As mentioned from the others here, Tamiya re.released loads of their old lineup, so it should be possible to pick one in retro form if that 's what you want :)

Myself finds the Lunchbox fun to drive, and I got allmost one hour of drivingtime with my battery which are a 4000mAh 2s Lipo pack.
And if you choose to go the Lipo (lithium polymer) route, please do read as much as possible about them as they can be somewhat dangerous.
And do use a charging bag while charging as well to be closeby while do so in safty case.

A good tip is to buy a JIS screwdriver if you buy a kit, as Tamiya screws are not normal Phillips heads, but the Japan Industry Standard.
Tamiya makes both single screwdrivers and tool kits.

Hope you got many hours of enjoyment in the future and keep us posted :y:


Greetings from Norway-

33 years later 3 months 4 weeks ago #52411

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Hello everyone,

Thank you all so much for the warm welcome. I'm sincerely grateful for the time each of you have taken to reply. Your reponses have certainly given me lots to think about, with particular emphasis on re-relese kits and lipo batteries. On reflection, I think my preference would be a vintage model as I'm not sure the re-release would quench my thirst for nostalgia. I defintely wouldn't rule out purchasing a new version of the Blackfoot or Avante in the future, but for now I need that legitimate connection to the past. I know that my sound strange, but my return to RC is inspired by the loss of someone very special in my life; someone who shared many of those early memories with me.

Ideally, I think it would be nice to get another vintage Rough Rider but the cost is a little high and many of those I've seen at reasonable(ish) prices are often in poor condition and require mechanical knowledge beyond my comprehension. I'm not the brightest bulb in the box which is another reason I'm approaching this tentatively and on a budget. I'm after something I can use, but also have the freedom to work on without being worried about the cost of my errors. And believe me, there will be plenty of breakages, mistakes and expletives if you let me loose with a screw driver ...lol.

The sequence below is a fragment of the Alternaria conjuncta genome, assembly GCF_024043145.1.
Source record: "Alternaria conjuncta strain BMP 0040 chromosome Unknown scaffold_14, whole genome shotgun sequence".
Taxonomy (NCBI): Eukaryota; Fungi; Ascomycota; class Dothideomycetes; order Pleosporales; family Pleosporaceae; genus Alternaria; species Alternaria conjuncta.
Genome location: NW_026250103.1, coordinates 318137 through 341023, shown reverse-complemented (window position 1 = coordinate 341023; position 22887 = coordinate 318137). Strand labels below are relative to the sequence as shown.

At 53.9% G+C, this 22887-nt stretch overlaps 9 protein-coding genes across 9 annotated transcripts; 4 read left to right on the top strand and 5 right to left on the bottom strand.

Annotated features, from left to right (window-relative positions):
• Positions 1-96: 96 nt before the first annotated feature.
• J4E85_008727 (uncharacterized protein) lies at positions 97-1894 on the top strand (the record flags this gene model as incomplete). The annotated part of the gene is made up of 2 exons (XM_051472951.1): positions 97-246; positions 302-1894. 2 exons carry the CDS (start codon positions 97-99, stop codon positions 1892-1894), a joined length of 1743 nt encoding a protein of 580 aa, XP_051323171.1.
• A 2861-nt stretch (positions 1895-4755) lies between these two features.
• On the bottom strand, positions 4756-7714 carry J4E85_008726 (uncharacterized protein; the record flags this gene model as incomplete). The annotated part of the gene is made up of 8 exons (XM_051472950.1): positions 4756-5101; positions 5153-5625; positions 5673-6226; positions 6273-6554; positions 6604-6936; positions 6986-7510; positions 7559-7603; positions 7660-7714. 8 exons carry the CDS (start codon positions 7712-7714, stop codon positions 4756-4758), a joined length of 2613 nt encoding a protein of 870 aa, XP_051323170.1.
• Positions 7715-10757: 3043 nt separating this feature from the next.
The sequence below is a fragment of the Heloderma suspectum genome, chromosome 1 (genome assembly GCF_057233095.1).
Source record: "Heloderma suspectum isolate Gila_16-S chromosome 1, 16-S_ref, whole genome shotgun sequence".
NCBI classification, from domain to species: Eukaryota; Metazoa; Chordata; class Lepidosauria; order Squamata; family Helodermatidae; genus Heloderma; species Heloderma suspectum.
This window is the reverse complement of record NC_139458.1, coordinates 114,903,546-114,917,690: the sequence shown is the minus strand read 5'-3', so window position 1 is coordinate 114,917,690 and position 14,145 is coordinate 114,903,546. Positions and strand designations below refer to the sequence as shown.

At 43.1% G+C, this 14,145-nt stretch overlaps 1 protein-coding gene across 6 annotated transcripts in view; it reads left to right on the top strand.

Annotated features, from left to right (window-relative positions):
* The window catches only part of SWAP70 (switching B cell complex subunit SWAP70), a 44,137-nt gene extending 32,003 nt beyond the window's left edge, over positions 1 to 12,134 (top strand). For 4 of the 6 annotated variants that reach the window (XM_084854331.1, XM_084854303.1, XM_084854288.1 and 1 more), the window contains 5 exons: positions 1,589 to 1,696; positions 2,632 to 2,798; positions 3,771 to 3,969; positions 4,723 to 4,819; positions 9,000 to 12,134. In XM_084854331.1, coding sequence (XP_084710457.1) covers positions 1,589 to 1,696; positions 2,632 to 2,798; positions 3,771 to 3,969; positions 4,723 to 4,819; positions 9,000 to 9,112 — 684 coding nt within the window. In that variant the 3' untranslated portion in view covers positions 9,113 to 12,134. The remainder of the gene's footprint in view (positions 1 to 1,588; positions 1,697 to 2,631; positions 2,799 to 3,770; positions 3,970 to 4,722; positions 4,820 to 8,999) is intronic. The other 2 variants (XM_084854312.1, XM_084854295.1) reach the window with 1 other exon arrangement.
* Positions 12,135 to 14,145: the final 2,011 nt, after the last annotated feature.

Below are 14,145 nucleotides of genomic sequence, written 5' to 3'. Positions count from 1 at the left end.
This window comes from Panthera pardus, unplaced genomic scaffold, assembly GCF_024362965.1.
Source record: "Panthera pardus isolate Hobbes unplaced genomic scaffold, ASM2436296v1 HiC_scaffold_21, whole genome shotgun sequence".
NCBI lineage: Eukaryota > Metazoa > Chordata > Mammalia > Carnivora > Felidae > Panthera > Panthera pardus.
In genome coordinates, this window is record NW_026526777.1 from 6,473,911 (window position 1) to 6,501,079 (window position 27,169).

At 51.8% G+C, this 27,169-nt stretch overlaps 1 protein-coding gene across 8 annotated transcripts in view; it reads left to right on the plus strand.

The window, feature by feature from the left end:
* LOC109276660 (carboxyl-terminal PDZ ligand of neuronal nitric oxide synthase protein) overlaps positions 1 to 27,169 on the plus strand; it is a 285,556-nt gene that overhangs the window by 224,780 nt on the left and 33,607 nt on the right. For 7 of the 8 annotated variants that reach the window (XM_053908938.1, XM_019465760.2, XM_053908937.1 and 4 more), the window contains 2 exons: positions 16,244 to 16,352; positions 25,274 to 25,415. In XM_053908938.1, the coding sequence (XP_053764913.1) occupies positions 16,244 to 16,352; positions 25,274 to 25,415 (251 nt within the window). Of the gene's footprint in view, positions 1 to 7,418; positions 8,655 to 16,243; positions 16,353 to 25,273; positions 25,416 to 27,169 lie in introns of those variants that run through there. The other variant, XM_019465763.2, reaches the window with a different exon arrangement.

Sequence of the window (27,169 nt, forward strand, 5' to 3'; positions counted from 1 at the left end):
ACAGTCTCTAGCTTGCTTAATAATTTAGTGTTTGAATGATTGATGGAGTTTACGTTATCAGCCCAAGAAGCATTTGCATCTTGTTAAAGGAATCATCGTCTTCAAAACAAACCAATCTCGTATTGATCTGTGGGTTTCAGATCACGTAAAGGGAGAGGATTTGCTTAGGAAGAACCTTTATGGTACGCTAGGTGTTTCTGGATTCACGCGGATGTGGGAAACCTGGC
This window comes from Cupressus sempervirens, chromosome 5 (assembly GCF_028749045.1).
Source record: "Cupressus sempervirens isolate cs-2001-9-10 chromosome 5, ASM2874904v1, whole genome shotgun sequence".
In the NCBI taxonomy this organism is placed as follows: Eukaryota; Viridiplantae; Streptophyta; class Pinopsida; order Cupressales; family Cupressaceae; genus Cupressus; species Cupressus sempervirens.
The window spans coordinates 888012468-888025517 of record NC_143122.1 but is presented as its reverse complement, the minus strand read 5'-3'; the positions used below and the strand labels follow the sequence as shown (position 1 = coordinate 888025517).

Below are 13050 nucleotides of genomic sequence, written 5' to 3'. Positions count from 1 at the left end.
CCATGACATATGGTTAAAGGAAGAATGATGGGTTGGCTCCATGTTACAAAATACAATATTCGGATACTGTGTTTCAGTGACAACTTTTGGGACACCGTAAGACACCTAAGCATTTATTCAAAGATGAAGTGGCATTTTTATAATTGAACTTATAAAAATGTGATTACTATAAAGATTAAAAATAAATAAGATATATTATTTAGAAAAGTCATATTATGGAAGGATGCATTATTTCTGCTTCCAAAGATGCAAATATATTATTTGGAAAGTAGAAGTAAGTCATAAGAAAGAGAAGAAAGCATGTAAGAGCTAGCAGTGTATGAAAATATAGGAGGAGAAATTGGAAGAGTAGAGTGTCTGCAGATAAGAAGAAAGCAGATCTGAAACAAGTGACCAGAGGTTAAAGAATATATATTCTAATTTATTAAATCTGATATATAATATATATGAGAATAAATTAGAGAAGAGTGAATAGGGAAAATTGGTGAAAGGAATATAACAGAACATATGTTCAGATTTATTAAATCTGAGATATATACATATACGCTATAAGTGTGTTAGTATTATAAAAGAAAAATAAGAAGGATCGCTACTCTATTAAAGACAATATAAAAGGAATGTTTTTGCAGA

I would really appreciate your feedback and personal experiences on run times using NI-MH and Lipo batteries. I realise performance will vary according to the motor and gearing used, but how would battery endurance fare using something conservative like the Tamiya Sport Tuned motor and 3600mah battery, as the kindly referenced by Jonny Retro?. Caprinut mentions run times of nearly an hour using 2s Lipo (Thank you Caprinut) and that really appeals to me based on my historic reservations over limited run times. I'll definitely research everything as thoroughly as possible before contemplating Lipo's, but perhaps I could ask if any of you have had nasty experiences with these cells? And would the vintage transmissions and/or motors tolerate the additional power?

Waterbok, that Demon motor brings back so many memories, thank you for taking the time to post a picture. I would love one of those vintage motors in whichever car I eventually purchase but they're seldom available.

A big thank you and acknowledgement to Stingray, Jonny Retro, Waterbok, Larbut, Raywode and Caprinut for all your help. I'll look forward to exchanging many more messages with you.

Sam.

33 years later 3 months 4 weeks ago #52413

Battery run time is very much dependant on any number of factors - car weight, gearing, surface, motor, drivetrain type driving style & so on... but if you got 5 minutes out of 1200mAH cells back in the day, then it's reasonable to think that you'd get 15 minutes out of a 3600mAH set in the same car now, all other things being equal. 20 minutes if everything is "average" would not be a bad guess.

I suggested the 3600mAH pack as beyond that there are concerns about reliability and size - but looking again at the Vapextech site today, it looks like the most appropriate hypothetical pack would be a 3700mAH 7.2v stick pack - but two 3300mAH packs might give you a better run time vs cost, even if it does mean a pitstop to change the battery.